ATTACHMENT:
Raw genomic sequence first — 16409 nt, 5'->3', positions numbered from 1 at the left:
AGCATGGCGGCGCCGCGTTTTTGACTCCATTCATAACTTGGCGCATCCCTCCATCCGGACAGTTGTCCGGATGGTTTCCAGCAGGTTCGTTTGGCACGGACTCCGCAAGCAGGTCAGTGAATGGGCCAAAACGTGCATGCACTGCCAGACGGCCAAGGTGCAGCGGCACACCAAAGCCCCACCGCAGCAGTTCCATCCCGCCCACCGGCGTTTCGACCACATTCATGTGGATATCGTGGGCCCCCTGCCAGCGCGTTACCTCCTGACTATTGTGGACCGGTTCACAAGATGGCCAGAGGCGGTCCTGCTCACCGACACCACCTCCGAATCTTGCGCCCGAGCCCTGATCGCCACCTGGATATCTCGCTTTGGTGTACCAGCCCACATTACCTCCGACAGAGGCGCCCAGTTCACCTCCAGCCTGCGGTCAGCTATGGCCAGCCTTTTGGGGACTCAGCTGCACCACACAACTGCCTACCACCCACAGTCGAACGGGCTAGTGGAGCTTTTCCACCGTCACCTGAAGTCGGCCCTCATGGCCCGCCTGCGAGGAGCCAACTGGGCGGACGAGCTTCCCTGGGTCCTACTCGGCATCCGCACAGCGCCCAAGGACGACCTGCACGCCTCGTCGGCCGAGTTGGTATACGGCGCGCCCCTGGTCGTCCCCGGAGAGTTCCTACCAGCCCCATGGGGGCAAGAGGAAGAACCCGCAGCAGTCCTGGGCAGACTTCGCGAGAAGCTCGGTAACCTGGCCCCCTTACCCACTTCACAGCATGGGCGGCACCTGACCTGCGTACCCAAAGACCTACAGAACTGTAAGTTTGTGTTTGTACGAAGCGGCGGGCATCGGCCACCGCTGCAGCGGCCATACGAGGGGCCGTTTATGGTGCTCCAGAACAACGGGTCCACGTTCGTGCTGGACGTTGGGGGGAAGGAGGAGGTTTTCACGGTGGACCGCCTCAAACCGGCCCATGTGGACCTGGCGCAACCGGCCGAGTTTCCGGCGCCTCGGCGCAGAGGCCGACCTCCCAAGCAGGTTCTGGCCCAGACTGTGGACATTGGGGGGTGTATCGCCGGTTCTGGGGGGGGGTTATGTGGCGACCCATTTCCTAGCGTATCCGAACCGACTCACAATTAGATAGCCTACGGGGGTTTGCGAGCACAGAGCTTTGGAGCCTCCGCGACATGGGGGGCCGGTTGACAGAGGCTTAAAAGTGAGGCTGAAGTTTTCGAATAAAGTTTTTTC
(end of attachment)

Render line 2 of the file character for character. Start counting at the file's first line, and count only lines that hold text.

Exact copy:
AGCATGGCGGCGCCGCGTTTTTGACTCCATTCATAACTTGGCGCATCCCTCCATCCGGACAGTTGTCCGGATGGTTTCCAGCAGGTTCGTTTGGCACGGACTCCGCAAGCAGGTCAGTGAATGGGCCAAAACGTGCATGCACTGCCAGACGGCCAAGGTGCAGCGGCACACCAAAGCCCCACCGCAGCAGTTCCATCCCGCCCACCGGCGTTTCGACCACATTCATGTGGATATCGTGGGCCCCCTGCCAGCGCGTTACCTCCTGACTATTGTGGACCGGTTCACAAGATGGCCAGAGGCGGTCCTGCTCACCGACACCACCTCCGAATCTTGCGCCCGAGCCCTGATCGCCACCTGGATATCTCGCTTTGGTGTACCAGCCCACATTACCTCCGACAGAGGCGCCCAGTTCACCTCCAGCCTGCGGTCAGCTATGGCCAGCCTTTTGGGGACTCAGCTGCACCACACAACTGCCTACCACCCACAGTCGAACGGGCTAGTGGAGCTTTTCCACCGTCACCTGAAGTCGGCCCTCATGGCCCGCCTGCGAGGAGCCAACTGGGCGGACGAGCTTCCCTGGGTCCTACTCGGCATCCGCACAGCGCCCAAGGACGACCTGCACGCCTCGTCGGCCGAGTTGGTATACGGCGCGCCCCTGGTCGTCCCCGGAGAGTTCCTACCAGCCCCATGGGGGCAAGAGGAAGAACCCGCAGCAGTCCTGGGCAGACTTCGCGAGAAGCTCGGTAACCTGGCCCCCTTACCCACTTCACAGCATGGGCGGCACCTGACCTGCGTACCCAAAGACCTACAGAACTGTAAGTTTGTGTTTGTACGAAGCGGCGGGCATCGGCCACCGCTGCAGCGGCCATACGAGGGGCCGTTTATGGTGCTCCAGAACAACGGGTCCACGTTCGTGCTGGACGTTGGGGGGAAGGAGGAGGTTTTCACGGTGGACCGCCTCAAACCGGCCCATGTGGACCTGGCGCAACCGGCCGAGTTTCCGGCGCCTCGGCGCAGAGGCCGACCTCCCAAGCAGGTTCTGGCCCAGACTGTGGACATTGGGGGGTGTATCGCCGGTTCTGGGGGGGGGTTATGTGGCGACCCATTTCCTAGCGTATCCGAACCGACTCACAATTAGATAGCCTACGGGGGTTTGCGAGCACAGAGCTTTGGAGCCTCCGCGACATGGGGGGCCGGTTGACAGAGGCTTAAAAGTGAGGCTGAAGTTTTCGAATAAAGTTTTTTC